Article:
The Cytoskeleton in Epilepsy: Cause, Consequence or Bystander?
Epilepsy is a chronic condition whose hallmark feature is the occurrence of spontaneous recurrent seizures (SRS), and is typically associated with comorbid conditions, including learning and memory deficits, anxiety and depression. Epilepsy affects over 200,000 Canadians and over 15,000 new cases are diagnosed annually. Unfortunately, the mechanisms underlying epileptogenesis continue to elude us.
Insights into epileptogenesis – the molecular and cellular processes that evolve into a chronic state of SRS – have emerged from human studies, genetic rodent models of epilepsy and animal models induced by status epilepticus. Factors such as excitotoxic cell death, inflammation, extracellular matrix reorganization, astrogliosis, mossy fiber sprouting and alterations in dendritic plasticity have been proposed as relevant mechanisms for epileptogenesis. From a basic cellular point of view, all these changes are linked directly or indirectly to alterations in the cytoskeleton, the intracellular filamentous network composed of microtubules (MTs), intermediate filaments, actin filaments and their associated proteins that provide structural integrity and functionality to cells.
Unequivocal evidence for a prenatal role of the cytoskeleton in the pathogenesis of epilepsy is established in the pediatric epilepsy population. Many infants and children with severe intractable epileptic syndromes exhibit prenatal defects in cytoskeletal structure/function that cause brain malformations and neuronal migration disorders. These include double cortex syndrome and lissencephaly caused by mutations in MT-associated proteins (MAPs) Dcx and Lis1, respectively. Studies in genetic rodent models harboring deficiencies in these MAPs have enhanced our understanding of how prenatal abnormalities in the cytoskeleton lead to epilepsy via misplacement of early-born neurons and altered neuronal connectivity during brain development. In contrast, the postnatal contribution of the cytoskeleton in adult epilepsy remains elusive and controversial. Cytoskeletal disruption in the adult epileptic brain is often seen as a consequence of aberrant neuronal activity and/or death, or is considered an epiphenomenon unrelated to epileptogenesis. Importantly, our recent study using mice deficient for the cytoskeletal protein Ndel1 in postnatal forebrain excitatory neurons suggests that loss of cytoskeletal function and structure can cause epilepsy (Kiroski et al., Cereb Cortex, 2020, cover of the September issue). Indeed, the mutant mice displayed several behaviors consistent with epileptic seizures and attributes defined by the standard Racine scale. Furthermore, they exhibit electrographic and behavioral seizures, as demonstrated by video-electroencephalogram recordings using both in-depth/intra-hippocampal and surface electrodes (Kiroski et al., Cereb Cortex, 2020, cover of the September issue). Ultimately, these mice die prematurely from seizures.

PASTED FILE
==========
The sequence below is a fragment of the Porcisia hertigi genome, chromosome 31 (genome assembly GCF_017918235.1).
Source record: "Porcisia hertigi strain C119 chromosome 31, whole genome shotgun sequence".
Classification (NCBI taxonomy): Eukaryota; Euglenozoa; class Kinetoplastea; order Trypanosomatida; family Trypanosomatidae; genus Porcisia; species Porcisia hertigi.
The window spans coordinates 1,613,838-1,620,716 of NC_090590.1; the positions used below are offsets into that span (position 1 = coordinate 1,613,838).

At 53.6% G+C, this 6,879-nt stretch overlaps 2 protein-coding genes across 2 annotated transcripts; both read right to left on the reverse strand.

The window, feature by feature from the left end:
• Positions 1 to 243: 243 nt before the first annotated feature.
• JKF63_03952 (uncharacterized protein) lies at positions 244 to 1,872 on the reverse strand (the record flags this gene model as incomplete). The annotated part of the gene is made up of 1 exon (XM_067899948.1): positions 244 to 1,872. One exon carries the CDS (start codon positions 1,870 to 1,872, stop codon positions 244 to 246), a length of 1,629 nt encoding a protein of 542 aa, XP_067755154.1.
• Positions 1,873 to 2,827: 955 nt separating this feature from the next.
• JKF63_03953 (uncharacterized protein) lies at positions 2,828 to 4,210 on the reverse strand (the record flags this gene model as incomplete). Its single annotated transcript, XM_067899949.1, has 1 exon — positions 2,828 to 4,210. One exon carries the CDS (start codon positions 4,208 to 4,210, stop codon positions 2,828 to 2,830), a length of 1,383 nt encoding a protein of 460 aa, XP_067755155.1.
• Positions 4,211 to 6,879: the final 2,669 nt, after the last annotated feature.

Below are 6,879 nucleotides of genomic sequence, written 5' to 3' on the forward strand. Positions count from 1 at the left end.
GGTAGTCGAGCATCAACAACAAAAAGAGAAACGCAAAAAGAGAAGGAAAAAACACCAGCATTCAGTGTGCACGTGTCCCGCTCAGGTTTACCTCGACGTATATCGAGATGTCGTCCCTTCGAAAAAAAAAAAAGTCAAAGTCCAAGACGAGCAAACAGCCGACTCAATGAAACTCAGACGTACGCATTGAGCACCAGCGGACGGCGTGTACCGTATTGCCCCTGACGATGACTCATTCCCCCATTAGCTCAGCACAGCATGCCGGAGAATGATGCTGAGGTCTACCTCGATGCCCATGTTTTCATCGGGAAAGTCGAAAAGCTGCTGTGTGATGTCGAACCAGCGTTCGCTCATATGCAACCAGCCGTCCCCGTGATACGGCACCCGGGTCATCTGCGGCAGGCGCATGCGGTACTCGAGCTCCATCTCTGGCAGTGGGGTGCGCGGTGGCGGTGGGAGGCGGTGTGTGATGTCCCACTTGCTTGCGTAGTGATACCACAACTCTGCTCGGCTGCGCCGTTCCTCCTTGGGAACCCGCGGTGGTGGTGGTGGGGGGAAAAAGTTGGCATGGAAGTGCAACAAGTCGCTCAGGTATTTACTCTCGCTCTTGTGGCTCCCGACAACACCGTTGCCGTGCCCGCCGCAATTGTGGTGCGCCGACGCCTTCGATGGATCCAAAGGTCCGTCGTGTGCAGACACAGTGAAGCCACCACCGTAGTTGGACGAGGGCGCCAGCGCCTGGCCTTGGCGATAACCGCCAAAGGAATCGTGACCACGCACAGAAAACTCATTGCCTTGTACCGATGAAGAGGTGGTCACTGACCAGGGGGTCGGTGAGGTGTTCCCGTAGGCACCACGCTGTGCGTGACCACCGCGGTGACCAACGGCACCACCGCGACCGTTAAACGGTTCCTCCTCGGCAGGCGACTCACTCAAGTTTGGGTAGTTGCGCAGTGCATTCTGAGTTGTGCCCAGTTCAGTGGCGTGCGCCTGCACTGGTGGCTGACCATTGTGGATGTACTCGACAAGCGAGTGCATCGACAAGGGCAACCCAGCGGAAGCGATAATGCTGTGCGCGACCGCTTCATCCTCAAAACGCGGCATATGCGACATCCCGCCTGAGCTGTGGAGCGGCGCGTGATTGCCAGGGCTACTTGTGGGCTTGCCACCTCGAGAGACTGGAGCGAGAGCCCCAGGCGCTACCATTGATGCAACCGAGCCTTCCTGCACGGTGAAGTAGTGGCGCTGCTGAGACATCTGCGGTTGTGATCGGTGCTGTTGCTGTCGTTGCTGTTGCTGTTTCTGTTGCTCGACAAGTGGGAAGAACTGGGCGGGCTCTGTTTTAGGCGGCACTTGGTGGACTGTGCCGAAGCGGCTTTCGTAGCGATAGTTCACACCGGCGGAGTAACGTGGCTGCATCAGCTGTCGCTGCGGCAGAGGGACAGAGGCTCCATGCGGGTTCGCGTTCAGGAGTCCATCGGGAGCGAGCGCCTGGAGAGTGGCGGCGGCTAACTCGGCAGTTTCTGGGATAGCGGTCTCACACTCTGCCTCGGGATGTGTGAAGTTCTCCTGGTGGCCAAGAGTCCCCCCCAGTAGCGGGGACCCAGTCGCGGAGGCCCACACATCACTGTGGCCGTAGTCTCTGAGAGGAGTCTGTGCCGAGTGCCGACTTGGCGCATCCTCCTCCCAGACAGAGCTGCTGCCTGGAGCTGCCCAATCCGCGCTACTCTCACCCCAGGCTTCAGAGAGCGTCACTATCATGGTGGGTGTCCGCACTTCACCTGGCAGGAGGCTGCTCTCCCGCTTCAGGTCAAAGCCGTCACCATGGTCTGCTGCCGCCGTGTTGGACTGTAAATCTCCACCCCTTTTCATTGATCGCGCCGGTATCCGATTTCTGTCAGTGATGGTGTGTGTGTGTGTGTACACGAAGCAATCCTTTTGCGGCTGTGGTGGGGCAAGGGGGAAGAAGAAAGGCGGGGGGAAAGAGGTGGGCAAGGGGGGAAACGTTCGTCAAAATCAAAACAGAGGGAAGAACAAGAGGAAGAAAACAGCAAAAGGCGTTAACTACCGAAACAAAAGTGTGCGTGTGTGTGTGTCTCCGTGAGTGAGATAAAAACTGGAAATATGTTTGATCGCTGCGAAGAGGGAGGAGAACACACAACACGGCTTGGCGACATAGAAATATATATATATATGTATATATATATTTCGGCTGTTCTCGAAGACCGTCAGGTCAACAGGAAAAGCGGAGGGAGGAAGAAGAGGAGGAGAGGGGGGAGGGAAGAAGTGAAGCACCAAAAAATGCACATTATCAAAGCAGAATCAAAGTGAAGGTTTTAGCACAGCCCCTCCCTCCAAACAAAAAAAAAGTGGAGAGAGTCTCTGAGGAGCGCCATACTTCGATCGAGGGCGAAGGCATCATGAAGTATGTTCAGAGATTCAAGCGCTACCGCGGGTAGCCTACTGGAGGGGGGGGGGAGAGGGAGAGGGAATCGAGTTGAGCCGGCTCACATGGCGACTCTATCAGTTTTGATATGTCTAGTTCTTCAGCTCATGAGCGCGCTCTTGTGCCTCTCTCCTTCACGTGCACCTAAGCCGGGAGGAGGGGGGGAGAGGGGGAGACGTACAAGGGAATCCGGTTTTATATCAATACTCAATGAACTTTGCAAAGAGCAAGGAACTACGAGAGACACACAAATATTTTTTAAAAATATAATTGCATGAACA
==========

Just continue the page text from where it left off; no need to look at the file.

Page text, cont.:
For an updated review on the roles of the cytoskeleton in adult epilepsy, please consult our article entitled 'Postnatal role of the cytoskeleton in adult epileptogenesis" published in Cerebral Cortex Communications as Feature Article (Gavrilovici et al., Cereb Cortex Comm, 2020).